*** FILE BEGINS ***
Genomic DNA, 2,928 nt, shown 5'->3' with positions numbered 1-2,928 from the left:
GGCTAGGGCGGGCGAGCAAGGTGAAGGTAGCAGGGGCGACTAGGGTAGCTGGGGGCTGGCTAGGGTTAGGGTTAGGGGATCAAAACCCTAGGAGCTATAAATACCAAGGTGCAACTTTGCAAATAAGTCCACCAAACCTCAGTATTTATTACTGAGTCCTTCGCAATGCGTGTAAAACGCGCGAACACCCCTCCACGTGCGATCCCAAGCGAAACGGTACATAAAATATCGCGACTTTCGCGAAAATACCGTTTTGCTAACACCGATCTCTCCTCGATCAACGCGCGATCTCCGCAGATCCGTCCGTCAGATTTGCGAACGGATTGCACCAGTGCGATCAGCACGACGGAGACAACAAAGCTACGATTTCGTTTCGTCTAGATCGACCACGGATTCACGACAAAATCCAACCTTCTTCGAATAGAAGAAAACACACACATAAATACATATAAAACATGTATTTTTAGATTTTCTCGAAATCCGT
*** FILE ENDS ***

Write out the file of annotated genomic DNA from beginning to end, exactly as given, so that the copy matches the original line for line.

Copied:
Genomic DNA, 2,928 nt, shown 5'->3' with positions numbered 1-2,928 from the left:
GGCTAGGGCGGGCGAGCAAGGTGAAGGTAGCAGGGGCGACTAGGGTAGCTGGGGGCTGGCTAGGGTTAGGGTTAGGGGATCAAAACCCTAGGAGCTATAAATACCAAGGTGCAACTTTGCAAATAAGTCCACCAAACCTCAGTATTTATTACTGAGTCCTTCGCAATGCGTGTAAAACGCGCGAACACCCCTCCACGTGCGATCCCAAGCGAAACGGTACATAAAATATCGCGACTTTCGCGAAAATACCGTTTTGCTAACACCGATCTCTCCTCGATCAACGCGCGATCTCCGCAGATCCGTCCGTCAGATTTGCGAACGGATTGCACCAGTGCGATCAGCACGACGGAGACAACAAAGCTACGATTTCGTTTCGTCTAGATCGACCACGGATTCACGACAAAATCCAACCTTCTTCGAATAGAAGAAAACACACACATAAATACATATAAAACATGTATTTTTAGATTTTCTCGAAATCCGT